9. “But I don’t know what to say???” “I’m not a good writer!” Practice. #SorryNotSorry. But as with everything in life, the things you practice doing are the things that will improve. But I will give you a shortcut tip… Please don’t abuse this, or I’ll judge you and laugh at you. But…you can google “Instagram Captions” and there will be a ton of posts with made-for-you captions for all occasions. I have read through many of these and some are actually quite witty. This is also a great place to get ideas for your letter board pics.
But most of all, share your personality – be YOU. People who already follow you, follow you because they like you. People who don’t already follow you need a reason TO follow you. Give it to them. Be yourself. You will attract people similar to you or that want to get to know you more and those people are your little tribe.You could, I personally wouldn’t but…you could use a made-for-you solution like Jasmine Star’s The Social Curator, where she literally gives you caption templates. The reason I’m not in love with this idea is because I can actually spot them, because way too many people are using them! And they tend to be a little cheesy for my taste (and y’all, I LOVE cheese!) If you use them, you’ll sound like Jasmine Star (not a totally bad thing) but you will NOT sound like you. Remember, people want to know you. I also don’t think SC is a great option for photographers because we need to be posting our own images, not Jasmine Star’s images. SC is a monthly membership that runs about $37 a month. I’ve never done it, it’s not really my thang, but you could totally give it a whirl.
Or lastly, follow the best storyteller’s template ever, Pixar Films. Much has been written on this, so feel free to go googling, but Pixar has a template, called a Story Spine, for their amazing, award-winning movies. Here’s an infographic from The 6 Rules of Great Storytelling by Brian Peters (a great read!!):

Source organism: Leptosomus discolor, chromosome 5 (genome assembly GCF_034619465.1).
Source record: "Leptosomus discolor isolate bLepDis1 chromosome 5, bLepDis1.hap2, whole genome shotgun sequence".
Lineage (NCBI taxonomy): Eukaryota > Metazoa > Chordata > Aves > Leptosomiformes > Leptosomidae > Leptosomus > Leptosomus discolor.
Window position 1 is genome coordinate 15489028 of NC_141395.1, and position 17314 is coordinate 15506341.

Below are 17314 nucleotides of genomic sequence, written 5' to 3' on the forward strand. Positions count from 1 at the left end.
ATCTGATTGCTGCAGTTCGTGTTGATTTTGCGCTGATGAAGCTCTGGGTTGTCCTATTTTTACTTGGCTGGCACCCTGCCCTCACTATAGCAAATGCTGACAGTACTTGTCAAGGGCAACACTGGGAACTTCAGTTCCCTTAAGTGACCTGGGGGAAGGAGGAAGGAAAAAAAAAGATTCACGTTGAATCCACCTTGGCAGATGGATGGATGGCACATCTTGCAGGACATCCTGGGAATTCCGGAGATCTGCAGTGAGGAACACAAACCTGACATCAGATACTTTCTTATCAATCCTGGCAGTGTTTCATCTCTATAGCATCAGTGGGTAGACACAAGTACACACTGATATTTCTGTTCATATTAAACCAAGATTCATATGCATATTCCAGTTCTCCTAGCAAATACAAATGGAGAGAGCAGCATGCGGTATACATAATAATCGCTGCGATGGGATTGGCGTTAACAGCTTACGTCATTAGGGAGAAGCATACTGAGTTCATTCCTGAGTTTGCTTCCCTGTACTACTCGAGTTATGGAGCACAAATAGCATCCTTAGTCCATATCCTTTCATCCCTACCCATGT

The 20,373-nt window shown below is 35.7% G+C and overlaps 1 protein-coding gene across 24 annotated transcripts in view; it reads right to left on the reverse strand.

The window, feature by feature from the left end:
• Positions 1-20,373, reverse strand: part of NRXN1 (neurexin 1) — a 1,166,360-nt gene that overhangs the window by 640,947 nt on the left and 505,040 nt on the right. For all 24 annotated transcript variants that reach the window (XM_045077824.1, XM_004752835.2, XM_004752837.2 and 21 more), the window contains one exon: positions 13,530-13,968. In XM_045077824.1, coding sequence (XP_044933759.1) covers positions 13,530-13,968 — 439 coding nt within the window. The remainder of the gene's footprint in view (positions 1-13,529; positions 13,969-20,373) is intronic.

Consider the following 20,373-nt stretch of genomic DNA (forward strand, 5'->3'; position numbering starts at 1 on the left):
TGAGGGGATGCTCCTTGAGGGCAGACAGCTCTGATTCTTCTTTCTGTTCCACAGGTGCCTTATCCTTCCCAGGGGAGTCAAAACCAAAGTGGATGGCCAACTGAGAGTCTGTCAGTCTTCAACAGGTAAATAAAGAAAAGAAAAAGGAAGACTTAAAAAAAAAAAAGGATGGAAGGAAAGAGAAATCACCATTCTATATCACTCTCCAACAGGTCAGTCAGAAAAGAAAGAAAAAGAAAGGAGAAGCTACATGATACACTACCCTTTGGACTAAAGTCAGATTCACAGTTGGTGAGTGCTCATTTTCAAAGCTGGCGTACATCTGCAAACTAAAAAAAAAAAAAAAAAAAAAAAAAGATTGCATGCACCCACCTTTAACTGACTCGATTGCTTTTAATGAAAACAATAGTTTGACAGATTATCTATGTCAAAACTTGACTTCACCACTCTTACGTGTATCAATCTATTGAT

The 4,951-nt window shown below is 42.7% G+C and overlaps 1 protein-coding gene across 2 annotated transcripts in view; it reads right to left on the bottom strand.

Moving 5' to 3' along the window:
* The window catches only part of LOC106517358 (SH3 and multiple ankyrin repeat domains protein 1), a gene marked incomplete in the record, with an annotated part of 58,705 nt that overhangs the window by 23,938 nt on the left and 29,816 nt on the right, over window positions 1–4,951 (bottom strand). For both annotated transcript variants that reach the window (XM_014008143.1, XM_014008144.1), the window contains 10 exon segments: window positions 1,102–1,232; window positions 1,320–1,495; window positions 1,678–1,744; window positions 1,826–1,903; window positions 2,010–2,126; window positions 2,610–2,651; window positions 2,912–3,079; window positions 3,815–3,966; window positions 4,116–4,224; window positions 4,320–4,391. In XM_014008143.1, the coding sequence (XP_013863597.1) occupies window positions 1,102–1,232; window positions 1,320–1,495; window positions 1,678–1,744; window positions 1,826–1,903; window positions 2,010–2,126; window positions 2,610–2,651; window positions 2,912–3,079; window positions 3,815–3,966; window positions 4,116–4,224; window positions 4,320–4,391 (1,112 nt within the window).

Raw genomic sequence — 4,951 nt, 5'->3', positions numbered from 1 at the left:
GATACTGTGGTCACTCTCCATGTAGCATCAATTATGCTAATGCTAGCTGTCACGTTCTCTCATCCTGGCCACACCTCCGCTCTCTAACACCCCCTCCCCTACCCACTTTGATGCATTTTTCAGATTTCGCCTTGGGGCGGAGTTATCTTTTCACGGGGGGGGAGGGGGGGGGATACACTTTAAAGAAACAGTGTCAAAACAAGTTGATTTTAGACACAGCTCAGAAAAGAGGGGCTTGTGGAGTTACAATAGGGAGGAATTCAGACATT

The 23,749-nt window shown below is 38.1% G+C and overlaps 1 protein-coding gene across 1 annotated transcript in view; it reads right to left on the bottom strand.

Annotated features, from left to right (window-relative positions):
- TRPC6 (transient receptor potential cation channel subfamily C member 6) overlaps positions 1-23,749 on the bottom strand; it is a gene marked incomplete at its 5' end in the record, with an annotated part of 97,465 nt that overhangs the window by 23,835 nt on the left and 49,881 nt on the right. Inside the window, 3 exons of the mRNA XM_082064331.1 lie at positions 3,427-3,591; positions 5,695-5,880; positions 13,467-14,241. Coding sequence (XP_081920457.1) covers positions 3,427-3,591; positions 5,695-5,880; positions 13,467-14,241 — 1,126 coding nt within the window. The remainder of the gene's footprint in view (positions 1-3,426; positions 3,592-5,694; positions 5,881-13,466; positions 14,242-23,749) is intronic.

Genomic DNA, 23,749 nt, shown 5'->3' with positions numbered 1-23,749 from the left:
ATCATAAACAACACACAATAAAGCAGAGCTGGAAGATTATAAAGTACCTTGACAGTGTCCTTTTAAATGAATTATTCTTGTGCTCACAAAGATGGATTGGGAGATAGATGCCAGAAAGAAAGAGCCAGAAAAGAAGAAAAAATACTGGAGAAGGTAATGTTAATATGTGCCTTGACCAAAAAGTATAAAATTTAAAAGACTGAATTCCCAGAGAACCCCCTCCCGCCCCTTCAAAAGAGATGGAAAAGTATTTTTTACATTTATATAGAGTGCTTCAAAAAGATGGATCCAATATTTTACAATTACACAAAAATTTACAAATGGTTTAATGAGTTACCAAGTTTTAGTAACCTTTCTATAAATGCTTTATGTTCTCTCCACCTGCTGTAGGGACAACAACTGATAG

I LOVE this! Every single Pixar film and maybe every great film or novel follows this progression. Now, in an Insta-caption, you’ve got to keep it relatively short, but you can use this to guide you.If you document your everyday life with your kids, it could be as simple as, “Every day_____. One day_____. Because of that______. Until finally_____.” You see what I mean? I can totally see this helping us craft a compelling caption.
10. Ask questions that people want the answers to. Or, erg, Ask questions to which people want answers. There goes that whole grammar thing again.One of the best ways to get higher engagement is to ask a question that is easy to reply to. (Just STOP. I know I’m not supposed to end a sentence with a preposition and it bugs me but I just don’t care!) Like, “Happy Friday! What are your plans this weekend?” But even better… If you can ask a valuable question, people will save the post.Saves are counted positively in the algorithm. The algorithm seeks to determine which posts are most valuable, to therefore push into more follower feeds and put into Top Posts and on the Explore page, and it uses a variety of metrics including Likes, Comments, Saves, and Shares. If you ask, “What is your go-to beach read?” Or, “What are your favorite podcasts?” Or, “What is your favorite editing preset or action?” That post will get SAVED. People will want to refer back to it later. (Even if they’re like me and save allthethings and then never come back to them!) (Not true, I actually refer back to my saved Food posts (from food bloggers) all the time for dinner inspo.)
So there ya have it! My ten best tips for pretty and engaging captions for Instagram. You can comment below, BUT I admit I don’t keep up with them that well so I’d much rather you leave some words over on Instagram on this post below, and you can see what others are saying too.
Hey, thanks for reading! I’m Amanda, and back in 2016 I created HubHack, a hashtag service that provides my members with all the best hashtags to use, every day. I include a handy printable and copy-paste lists too. Now, HubHack has grown to just under 600 members including some of your very favorite insta-photographers. HubHack will be open for new memberships the week of September 9th-13th. I’ll be offering a special discount to my email list subscribers, so hop over to www.photographerhack.com and sign up for my email list and you’ll be the first to know when it opens and get in at a lower rate!